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The following outline is provided as an overview of and topical guide to neuroscience:

Neuroscience – an interdisciplinary science that studies the nervous system.[1]

Nervous systemEdit

Nervous system diagram

Human nervous system

The nervous system is an organ system containing a network of specialized cells called neurons that coordinate the actions of an animal and send signals between different parts of its body.

Central nervous systemEdit

The central nervous system (CNS) is the largest part of the nervous system, and includes the brain and spinal cord.

Peripheral nervous systemEdit

The peripheral nervous system (PNS) is a collective term for the nervous system structures that do not lie within the CNS.

Peripheral
nervous
system
by direction afferent system
efferent system
By function Somatic
Autonomic Sympathetic
Parasympathetic
Enteric

Glial cellsEdit

Glial cells, commonly called neuroglia or glia, are supportive cells that maintain homeostasis, form myelin, and provide support and protection for the brain's neurons.


Nervous system

Brain - Spinal cord - Central nervous system - Peripheral nervous system - Somatic nervous system - Autonomic nervous system - Sympathetic nervous system - Parasympathetic nervous system

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BrainEdit

The brain is the center of the nervous system in all vertebrate, and most invertebrate, animals.

Principal regions of the vertebrate brain:

File:Vertebrate-brain-regions.png
Brain Forebrain Telencephalon

Rhinencephalon, Amygdala, Hippocampus, Neocortex, Lateral ventricles, Basal ganglia

Diencephalon

Epithalamus, Thalamus, Hypothalamus, Subthalamus, Pituitary gland, Pineal gland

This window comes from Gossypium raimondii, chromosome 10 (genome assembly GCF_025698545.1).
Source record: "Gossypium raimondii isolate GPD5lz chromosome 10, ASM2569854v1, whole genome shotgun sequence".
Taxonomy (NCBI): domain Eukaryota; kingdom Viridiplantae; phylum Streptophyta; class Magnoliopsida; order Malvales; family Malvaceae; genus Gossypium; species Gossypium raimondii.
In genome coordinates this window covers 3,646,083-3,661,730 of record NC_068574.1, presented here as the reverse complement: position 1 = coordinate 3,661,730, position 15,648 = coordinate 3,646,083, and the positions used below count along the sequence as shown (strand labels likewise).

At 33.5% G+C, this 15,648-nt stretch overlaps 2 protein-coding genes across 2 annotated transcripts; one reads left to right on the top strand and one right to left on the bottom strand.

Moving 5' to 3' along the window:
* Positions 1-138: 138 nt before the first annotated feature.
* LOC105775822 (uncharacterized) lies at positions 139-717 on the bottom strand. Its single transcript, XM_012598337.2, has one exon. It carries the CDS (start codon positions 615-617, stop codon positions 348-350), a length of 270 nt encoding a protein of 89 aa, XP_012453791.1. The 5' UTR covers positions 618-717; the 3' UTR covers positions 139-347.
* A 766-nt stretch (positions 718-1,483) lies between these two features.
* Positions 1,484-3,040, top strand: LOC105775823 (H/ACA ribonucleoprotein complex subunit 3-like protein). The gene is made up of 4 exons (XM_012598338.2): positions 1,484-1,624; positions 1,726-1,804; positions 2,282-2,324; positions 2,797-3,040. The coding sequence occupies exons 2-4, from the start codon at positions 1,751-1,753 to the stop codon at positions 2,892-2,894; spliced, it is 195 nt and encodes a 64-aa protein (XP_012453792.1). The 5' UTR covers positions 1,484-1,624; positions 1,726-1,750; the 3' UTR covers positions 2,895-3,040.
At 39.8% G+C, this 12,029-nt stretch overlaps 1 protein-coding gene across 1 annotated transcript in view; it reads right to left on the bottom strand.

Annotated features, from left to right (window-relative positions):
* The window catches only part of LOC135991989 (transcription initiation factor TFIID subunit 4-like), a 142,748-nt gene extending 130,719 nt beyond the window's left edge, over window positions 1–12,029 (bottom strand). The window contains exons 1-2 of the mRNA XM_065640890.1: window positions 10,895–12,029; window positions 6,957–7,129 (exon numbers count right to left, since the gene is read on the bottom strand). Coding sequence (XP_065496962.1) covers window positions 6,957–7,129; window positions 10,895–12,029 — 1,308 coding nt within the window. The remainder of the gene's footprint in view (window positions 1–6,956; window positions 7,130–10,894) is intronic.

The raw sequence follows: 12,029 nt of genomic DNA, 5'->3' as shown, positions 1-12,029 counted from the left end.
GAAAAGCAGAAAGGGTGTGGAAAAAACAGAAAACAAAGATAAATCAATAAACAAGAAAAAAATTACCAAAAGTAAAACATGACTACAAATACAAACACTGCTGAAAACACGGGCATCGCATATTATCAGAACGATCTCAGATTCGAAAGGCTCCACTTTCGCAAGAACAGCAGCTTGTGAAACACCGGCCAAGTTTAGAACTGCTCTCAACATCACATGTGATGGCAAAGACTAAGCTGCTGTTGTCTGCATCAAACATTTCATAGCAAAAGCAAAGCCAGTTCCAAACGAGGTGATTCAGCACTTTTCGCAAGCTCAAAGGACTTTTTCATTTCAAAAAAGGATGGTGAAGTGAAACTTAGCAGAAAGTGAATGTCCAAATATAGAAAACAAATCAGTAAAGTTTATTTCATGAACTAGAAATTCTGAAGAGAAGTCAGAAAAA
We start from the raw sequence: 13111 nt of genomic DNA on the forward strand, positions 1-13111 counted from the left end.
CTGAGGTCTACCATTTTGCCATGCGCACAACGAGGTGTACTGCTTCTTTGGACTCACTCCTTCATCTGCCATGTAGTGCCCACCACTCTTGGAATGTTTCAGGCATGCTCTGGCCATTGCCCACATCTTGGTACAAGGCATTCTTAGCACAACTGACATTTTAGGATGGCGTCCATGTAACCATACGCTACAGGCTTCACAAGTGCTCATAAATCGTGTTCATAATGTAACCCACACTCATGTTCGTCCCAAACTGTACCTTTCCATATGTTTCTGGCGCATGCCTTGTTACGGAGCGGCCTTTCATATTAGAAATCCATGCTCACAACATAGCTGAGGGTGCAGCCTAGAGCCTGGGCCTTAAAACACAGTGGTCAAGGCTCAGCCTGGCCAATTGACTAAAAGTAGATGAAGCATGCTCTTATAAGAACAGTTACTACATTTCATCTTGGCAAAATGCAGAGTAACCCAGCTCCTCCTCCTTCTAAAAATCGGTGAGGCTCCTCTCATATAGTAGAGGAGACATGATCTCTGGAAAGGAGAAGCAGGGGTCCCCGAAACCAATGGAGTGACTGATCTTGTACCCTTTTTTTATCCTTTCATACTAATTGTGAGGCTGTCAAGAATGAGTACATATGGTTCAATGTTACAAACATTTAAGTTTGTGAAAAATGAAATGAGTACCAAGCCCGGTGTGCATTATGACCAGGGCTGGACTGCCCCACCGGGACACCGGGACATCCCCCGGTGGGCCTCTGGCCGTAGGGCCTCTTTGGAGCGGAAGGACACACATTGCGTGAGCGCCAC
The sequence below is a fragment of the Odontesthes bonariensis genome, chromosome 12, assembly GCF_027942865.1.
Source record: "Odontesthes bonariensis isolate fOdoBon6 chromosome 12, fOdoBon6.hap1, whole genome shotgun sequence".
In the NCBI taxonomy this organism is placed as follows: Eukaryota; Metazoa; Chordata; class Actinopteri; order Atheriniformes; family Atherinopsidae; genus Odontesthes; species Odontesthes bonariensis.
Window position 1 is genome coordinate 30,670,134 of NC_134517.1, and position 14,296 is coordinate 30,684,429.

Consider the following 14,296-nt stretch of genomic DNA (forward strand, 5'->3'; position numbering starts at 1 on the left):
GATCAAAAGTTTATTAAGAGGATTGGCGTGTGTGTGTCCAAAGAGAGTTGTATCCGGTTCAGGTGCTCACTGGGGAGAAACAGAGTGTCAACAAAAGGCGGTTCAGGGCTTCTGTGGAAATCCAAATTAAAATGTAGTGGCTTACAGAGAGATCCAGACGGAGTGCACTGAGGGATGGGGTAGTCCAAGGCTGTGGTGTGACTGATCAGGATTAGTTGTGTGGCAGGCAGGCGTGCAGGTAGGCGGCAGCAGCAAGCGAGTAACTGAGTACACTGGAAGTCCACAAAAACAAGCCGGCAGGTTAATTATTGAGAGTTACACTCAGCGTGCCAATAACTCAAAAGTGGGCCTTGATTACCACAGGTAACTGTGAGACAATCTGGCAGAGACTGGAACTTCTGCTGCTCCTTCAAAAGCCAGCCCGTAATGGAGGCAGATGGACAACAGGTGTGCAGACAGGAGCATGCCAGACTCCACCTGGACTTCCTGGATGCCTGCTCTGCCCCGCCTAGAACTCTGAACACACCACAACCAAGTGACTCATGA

Midbrain

Tectum, Cerebral peduncle, Pretectum, Mesencephalic duct

Hindbrain Metencephalon

Pons, Cerebellum,

Myelencephalon Medulla oblongata

NeuronEdit

Neuron
Structure of a typical neuron


A neuron (also known as a neurone or nerve cell) is an excitable cell in the nervous system that processes and transmits information by electrochemical signaling. Neurons are the core components of the brain, spinal cord, and peripheral nerves.

Action potentialEdit

An action potential (or nerve impulse) is a transient alteration of the transmembrane voltage (or membrane potential) across the membrane in an excitable cell generated by the activity of voltage-gated ion channels embedded in the membrane. The best known action potentials are pulse-like waves that travel along the axons of neurons.

SynapseEdit

Structure of a typical chemical synapse

Synapses are specialized junctions through which neurons signal to each other and to non-neuronal cells such as those in muscles or glands.

NeurotransmitterEdit

Neurotransmitters are endogenous chemicals that relay, amplify, and modulate signals between neurons and other cells to which they are synaptically connected.

Neurotransmitter receptorEdit

A neurotransmitter receptor is a membrane receptor that can be activated by a neurotransmitter. Interactions between neurotransmitters and neurotransmitter receptors can evoke a wide range of differing responses from the cell receiving the signal, including excitation, inhibition, and various types of modulation.

Biological neural networkEdit

A biological neural network is a population of physically interconnected neurons that act cooperatively to form a functional circuit. Computer scientists and engineers also study artificial neural networks formed by simplified mathematical abstractions of the signaling properties of biological neurons.

Neural developmentEdit

Neural development comprises the processes that generate, shape, and reshape the nervous system, from the earliest stages of embryogenesis to the final years of life.

Sensory systemEdit

A sensory system is a part of the nervous system responsible for processing sensory information. A sensory system consists of sensory receptors, neural pathways, and parts of the brain involved in sensory perception.


Motor controlEdit

Motor control comprises the activities carried out by the nervous system that organize the musculoskeletal system to create coordinated movements and skilled actions.

Learning and memoryEdit